I had a wonderful conversation recently with a student, which touched on a number of aspects of the problem of evil that – despite millennia of attention – seem to me somewhat neglected.
For instance, the classic statement of the problem focuses on the incompatibility of three things: omnipotence, omnibenevolence, and evil. But what about omniscience? It might at first glance appear to be logically irrelevant to the problem of evil. But what if one envisages a perfectly powerful and good God who simply does not realize that created beings are suffering – whether because God does not get that information, or because God is not the kind of entity that is able to empathize with our anguish?
It is also worth mentioning that the problem of evil is not in any sense, in and of itself, an argument for atheism. Evil is compatible with polytheism, as well as with a God that is good but not powerful or powerful but not good. Evil must shape our thinking about the attributes of God or gods. But it does not disprove the reality of the divine per se.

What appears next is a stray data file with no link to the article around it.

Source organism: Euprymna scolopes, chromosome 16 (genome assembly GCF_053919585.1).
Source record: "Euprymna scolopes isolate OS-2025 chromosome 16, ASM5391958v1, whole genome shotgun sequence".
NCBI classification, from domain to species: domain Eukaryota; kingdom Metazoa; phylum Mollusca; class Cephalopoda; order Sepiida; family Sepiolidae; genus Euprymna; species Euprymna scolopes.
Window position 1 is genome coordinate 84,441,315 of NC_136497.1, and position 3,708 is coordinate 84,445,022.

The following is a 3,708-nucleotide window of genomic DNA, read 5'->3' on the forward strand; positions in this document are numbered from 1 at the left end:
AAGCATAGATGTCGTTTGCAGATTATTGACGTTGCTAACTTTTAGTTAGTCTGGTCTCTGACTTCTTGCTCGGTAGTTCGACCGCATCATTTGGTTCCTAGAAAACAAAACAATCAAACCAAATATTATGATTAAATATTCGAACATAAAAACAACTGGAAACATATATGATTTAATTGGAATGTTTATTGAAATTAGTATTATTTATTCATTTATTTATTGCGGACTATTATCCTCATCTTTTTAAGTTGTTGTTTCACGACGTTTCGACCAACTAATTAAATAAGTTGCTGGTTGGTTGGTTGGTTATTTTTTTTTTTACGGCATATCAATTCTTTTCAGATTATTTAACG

Mercy and self-transcendence are some of the human attributes that many hold in the highest esteem. We are especially impressed when the victims of mistreatment exemplify these characteristics. And so what would it mean to posit that God likewise extends mercy and for this reason refrains from intervening in history? Or, conversely, what would it mean to say that God is incapable of such things?
The student I spoke with used the language of “bringing God to justice” which I found particularly striking, It raises such interesting questions! If one were to prosecute God, what would the charge be? Cruelty? Negligence? Apathy? Murder? Genocide? How do you even punish God? If God were to experience everything that was suffered in creation by every creature would that make things right? That last thought experiment raises interesting questions related to the way most countries’ criminal “justice” systems work.
Viewed through this lens, it becomes a matter of not letting God defeat you – an idea that is not that far from the accusations and complaints towards God that one finds throughout the Hebrew Bible.
What do blog readers think? Is it possible to have any genuinely new insights when it comes to theodicy, the problem of evil?